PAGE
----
|Make sure no strongSwan-related distribution packages are installed before building and installing strongSwan from sources|
strongSwan should run on most distros' kernels. If you build your own kernel, include the required kernel modules.
The GNU build system (Autotools) is used to build strongSwan. There is an ever
growing list of
./configure options available.
|Many of these configuration options are enabled by default. Thus please use ./configure --help to check which options are actually available for your strongSwan release.|
Refer to the list of plugins to learn more about the plugins enabled with the above options.
|Some plugins have dependencies on third-party libraries. To compile these plugins, the header files of those libraries are required. Make sure these are installed on your system, e.g. by installing the appropriate -dev package on Debian-based systems. Otherwise, the configure script will complain that it can’t find the library or header files.|
The build procedure is as with any autotools project:
Unpack the tarball and navigate into the directory:
tar xjf strongswan-x.x.x.tar.bz2 cd strongswan-x.x.x
Configure strongSwan using the available options:
./configure --prefix=/usr --sysconfdir=/etc --<your-options>
Build the sources and install the binaries as root:
make sudo make install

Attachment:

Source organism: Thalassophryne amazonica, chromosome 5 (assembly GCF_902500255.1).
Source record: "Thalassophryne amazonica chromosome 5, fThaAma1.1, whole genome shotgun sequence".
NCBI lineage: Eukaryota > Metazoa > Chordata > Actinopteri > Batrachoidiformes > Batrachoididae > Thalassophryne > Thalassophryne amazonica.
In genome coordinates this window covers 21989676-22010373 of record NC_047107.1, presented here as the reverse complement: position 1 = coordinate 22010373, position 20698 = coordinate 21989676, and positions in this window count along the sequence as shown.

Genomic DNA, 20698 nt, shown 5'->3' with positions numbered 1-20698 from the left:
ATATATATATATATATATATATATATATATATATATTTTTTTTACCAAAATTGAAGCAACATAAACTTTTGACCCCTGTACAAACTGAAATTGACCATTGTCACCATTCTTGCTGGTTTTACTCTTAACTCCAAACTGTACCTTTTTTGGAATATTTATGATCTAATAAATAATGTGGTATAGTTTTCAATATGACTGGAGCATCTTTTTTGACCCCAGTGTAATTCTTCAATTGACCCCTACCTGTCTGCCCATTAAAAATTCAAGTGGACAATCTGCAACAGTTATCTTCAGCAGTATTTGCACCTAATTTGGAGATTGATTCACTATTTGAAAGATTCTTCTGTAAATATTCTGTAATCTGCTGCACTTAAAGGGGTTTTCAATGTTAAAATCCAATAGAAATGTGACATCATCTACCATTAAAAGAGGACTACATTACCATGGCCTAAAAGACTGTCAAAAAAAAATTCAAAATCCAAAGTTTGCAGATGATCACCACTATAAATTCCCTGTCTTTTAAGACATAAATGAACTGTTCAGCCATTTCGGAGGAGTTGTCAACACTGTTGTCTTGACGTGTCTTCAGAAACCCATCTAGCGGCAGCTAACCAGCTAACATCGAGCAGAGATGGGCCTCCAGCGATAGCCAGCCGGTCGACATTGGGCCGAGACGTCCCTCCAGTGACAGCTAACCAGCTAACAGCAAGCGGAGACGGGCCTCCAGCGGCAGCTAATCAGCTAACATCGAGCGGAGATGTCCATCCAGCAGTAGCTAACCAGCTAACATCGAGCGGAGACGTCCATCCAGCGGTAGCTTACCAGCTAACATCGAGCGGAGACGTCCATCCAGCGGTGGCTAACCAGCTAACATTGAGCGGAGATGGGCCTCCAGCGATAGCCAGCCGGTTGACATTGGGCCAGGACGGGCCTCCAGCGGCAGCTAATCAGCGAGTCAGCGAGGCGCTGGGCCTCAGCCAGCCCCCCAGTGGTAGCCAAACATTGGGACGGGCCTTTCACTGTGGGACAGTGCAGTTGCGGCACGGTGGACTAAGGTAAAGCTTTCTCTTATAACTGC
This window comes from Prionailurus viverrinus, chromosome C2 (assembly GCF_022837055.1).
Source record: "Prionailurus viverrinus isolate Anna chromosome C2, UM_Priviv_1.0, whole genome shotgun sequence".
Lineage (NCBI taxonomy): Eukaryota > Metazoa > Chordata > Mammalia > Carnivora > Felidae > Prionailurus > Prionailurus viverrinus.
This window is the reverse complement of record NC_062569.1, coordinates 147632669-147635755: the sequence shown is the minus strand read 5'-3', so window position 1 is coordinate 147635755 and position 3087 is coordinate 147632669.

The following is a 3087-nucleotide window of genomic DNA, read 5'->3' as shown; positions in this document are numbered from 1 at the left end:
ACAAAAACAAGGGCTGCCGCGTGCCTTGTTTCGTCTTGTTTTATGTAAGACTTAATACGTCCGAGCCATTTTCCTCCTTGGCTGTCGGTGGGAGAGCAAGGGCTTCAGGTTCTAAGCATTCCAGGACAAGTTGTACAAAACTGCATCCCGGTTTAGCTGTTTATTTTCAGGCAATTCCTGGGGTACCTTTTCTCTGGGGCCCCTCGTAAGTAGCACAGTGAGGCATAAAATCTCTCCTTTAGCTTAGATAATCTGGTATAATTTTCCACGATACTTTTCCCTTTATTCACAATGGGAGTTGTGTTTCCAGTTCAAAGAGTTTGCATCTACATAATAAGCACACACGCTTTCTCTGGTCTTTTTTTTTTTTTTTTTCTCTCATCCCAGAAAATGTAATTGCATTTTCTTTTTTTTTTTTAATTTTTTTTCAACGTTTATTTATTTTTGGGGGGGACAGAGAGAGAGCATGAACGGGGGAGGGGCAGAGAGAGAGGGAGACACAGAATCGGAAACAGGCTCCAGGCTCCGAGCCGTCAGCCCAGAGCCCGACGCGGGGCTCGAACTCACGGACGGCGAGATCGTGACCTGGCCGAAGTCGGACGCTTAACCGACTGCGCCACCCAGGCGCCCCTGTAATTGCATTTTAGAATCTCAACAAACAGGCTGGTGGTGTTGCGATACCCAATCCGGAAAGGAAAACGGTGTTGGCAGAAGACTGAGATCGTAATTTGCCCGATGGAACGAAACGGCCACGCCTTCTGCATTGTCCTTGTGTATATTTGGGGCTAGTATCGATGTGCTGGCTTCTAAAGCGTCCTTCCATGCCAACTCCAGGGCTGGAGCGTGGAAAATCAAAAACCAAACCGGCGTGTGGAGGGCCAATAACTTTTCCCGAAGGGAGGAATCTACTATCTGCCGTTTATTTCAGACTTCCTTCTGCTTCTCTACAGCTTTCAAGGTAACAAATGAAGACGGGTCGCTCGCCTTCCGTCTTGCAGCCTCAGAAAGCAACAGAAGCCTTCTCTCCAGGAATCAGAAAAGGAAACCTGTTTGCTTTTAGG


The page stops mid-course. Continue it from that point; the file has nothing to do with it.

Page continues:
To build strongSwan from the Git repository, additional tools and steps are
HACKING for details.
Plugins can be included in their associated library in
a so called monolithic build (
--enable-monolithic). That way it’s not necessary
to distribute separate shared object files for each plugin but only the major
libraries and executables. The plugins that are loaded at runtime may still
be controlled with the options described here.
Since version 5.5.3 a static build that only relies on third-party libraries, i.e. in which our own libraries and plugins are all statically linked into the executables can be achieved by configuring with
--disable-shared --enable-static --enable-monolithic
Including third-party static libraries requires manual modification of the Makefiles
due to limitations of our build system (see e.g. the Makefile for the fuzzing